Long-term care homes in Queens thinking outside the box amid COVID-19

by Kevin Mcbain

Local Journalism Initiative Reporter

Like elsewhere in the country, long-term care facilities in the Region of Queens Municipality (RQM) have felt the heavy weight of the COVID-19 pandemic.

They've managed to escape the devastating scenarios experienced by some other facilities. However, few would deny the pandemic has shone a spotlight on the shortcomings of current long-term care.

Three such facilities are located in the RQM: Queens Manor in Liverpool; North Queens Nursing Home in Caledonia; and Hillsview Acres in Middlefield. Staff have had to think outside of the box and a lot of times on-the-fly to keep residents safe and engaged during the pandemic.

Despite the challenges, North Queens Nursing Home, for one, hasn't done badly, according to the administrator there, Lisa Gallant.

"We've been faring quite well, as difficult as it has been. There have been some challenges," said Gallant.

However, she added, "The residents are coping, for the most part, better than what I had anticipated."

According to Gallant, the constant change has been stressful for many residents. Once used to visiting in person with family and friends, their social times were reduced to Facetime visits, while group activities were minimized or altered. Recreation and meal times also had to be organized differently.

Gradually, the restrictions are being lifted however, and visitors are now able to visit in person, by appointment, and residents can also leave the facility for off-site visitations with families.

In any case, COVID-19 brought up some glaring infrastructural shortcomings in long-term care..

"It speaks definitely to the importance of private rooms," said Gallant. "Those are obviously infrastructure changes that we can't make happen overnight, but hopefully the government will do something about that."

The nursing home has 43 beds with about half of the rooms singles and the other half doubles. Gallant also pointed to staffing shortages throughout the long-term care industry.

"It was a huge challenge for us. We could have multiple staff off at any given time due to COVID-19 tests or sickness," she said.

Andrew MacVicar, executive director for Queen's Manor, a 61-bed facility located in Liverpool, said they had the same issues with keeping the residents engaged and preventing depression amid the isolation.

"Early on we increased our recreation staffing because we had a real fear of social isolation with the residents. There was a real risk there that they would feel isolated, which leads to mental health and emotional issues," emphasized MacVicar.

Residents and staff had to be matched, or had to stay in their specific wing of the facility for several months and they were not allowed to congregate in large groups.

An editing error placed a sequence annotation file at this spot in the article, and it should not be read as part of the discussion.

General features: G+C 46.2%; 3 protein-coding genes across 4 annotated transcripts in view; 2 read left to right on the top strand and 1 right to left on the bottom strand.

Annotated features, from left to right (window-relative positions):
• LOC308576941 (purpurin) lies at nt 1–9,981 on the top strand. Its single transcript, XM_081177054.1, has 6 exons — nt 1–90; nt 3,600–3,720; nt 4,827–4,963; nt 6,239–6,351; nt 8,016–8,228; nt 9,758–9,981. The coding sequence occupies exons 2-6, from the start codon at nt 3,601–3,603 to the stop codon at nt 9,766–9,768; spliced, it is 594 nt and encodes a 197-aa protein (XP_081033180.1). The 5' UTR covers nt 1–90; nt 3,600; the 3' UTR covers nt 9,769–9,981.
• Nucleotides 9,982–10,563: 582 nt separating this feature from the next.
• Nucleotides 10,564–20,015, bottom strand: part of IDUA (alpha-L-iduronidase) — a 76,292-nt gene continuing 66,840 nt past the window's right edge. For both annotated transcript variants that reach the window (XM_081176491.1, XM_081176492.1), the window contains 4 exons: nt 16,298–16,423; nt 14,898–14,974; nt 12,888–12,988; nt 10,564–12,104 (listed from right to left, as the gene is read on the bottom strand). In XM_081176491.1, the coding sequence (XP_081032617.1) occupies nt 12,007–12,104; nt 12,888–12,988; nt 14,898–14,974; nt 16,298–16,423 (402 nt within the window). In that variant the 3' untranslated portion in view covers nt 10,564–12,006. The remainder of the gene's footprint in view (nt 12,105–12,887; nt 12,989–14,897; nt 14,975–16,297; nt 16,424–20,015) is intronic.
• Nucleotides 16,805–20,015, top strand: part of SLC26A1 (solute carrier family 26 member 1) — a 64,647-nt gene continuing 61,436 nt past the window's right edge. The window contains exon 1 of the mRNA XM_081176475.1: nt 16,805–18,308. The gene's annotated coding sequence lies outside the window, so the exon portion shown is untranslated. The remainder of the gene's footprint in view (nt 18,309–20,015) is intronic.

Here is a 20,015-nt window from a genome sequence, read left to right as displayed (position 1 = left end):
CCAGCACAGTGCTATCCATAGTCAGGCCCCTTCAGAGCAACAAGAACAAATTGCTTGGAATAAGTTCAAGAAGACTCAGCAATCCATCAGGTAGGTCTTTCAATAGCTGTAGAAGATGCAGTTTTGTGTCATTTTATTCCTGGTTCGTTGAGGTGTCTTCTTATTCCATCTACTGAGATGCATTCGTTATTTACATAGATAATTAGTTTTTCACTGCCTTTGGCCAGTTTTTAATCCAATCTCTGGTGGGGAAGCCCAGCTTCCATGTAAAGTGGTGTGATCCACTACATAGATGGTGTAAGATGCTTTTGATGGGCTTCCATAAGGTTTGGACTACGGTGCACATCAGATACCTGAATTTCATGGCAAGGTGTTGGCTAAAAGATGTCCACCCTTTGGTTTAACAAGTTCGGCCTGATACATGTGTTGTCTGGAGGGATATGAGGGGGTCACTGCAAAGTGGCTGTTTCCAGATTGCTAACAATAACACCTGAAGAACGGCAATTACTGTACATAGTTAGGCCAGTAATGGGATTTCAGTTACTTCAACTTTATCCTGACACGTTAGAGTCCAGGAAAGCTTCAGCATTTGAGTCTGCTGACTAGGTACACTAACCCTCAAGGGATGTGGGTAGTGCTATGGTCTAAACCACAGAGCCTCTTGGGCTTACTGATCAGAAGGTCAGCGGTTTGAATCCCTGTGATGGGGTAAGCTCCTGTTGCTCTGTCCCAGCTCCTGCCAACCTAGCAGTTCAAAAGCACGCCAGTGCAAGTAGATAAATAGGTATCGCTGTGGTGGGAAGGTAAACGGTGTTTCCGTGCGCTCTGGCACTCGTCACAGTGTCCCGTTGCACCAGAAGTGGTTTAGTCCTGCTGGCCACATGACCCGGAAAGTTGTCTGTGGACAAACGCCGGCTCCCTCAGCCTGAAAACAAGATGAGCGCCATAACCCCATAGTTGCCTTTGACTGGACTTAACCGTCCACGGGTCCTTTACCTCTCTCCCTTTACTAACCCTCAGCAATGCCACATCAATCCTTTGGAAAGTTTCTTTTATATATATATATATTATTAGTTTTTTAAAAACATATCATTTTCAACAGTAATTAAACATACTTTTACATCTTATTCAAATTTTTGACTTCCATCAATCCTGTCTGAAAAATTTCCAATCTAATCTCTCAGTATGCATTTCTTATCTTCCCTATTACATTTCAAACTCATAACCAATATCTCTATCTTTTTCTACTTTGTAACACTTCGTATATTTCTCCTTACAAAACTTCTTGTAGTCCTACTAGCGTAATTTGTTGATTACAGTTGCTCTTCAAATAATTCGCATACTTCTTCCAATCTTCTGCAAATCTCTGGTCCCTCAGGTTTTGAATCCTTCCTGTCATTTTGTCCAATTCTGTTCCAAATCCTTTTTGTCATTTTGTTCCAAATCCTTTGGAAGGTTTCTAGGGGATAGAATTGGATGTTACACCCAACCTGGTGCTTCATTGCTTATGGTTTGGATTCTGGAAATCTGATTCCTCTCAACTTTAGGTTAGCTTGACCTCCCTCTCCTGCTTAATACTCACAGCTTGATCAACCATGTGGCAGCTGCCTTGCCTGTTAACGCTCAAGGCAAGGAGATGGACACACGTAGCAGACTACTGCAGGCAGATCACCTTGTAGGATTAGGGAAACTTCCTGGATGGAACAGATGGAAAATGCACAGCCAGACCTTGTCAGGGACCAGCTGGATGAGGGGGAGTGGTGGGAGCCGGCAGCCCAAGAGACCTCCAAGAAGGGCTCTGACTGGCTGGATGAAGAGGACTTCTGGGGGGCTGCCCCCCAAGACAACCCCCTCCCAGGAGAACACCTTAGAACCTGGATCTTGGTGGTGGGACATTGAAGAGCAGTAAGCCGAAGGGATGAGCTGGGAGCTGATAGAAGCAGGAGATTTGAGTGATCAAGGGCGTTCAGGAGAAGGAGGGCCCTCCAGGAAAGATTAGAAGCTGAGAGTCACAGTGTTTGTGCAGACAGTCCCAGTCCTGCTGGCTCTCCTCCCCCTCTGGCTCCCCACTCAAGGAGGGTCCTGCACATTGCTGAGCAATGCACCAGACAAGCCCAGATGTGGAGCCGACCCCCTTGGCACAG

"Queens Manor is known for its recreation department, its flexibility and creative approach to providing recreation programming," said MacVicar. "That was drawn upon during that time early on. We had to think outside the box and come up with new ways of doing things," he said.

MacVicar echoed concerns about staffing resources. Staff were restricted to one wing or the other, while the facility was unable to draw on the larger pool of substitutes should a staff member not be able to make it to work.

They were grateful when virtual reality goggles arrived in May.

Queens Manor was the recipient of innovation funding from the Department of Health and Wellness in late 2019. With that funding, they had acquired several sets of virtual reality goggles.

"The timing couldn't have been better. They allow residents to travel anywhere in the world and check off items on their bucket list, or walk the sidewalks of their childhood neighbourhoods. It really just opens up the world to them," said MacVicar.

Reinstated in June, the outdoor visitations in a designated space are expected to continue, allowing residents to have more than one visitor and guests to remove their masks while they are seated.

Operated by the RQM, Hillsview Acres Residential Care Facility has 29 beds.

"The facility has adapted well to the safety measures put in place early in the pandemic, and to subsequent changes as restrictions tightened from increasing cases in the spring and lessened as public health relaxed some of the rules in the summer and fall," said the RQM's communications coordinator, Heather Cook.

"Staff were able to maintain the usual high levels for care and family-like atmosphere," she said.

Meanwhile, others are weighing in on the need for change in long-term care facilities which the pandemic brought to the forefront.

"Experts have known for a long time that multi-occupancy rooms and an insufficient number of staff in long-term care are risk factors when it comes to infection control. As we prepare for future waves of COVID-19, we cannot ignore these issues any longer," NDP leader Gary Burrill insisted in a media release.

And on October 1, the province's PC Party released a Dignity for Seniors report on national seniors' day, committing to build at least 2,500 new singles rooms, hire 2,000 more staff and expand housing options for seniors.

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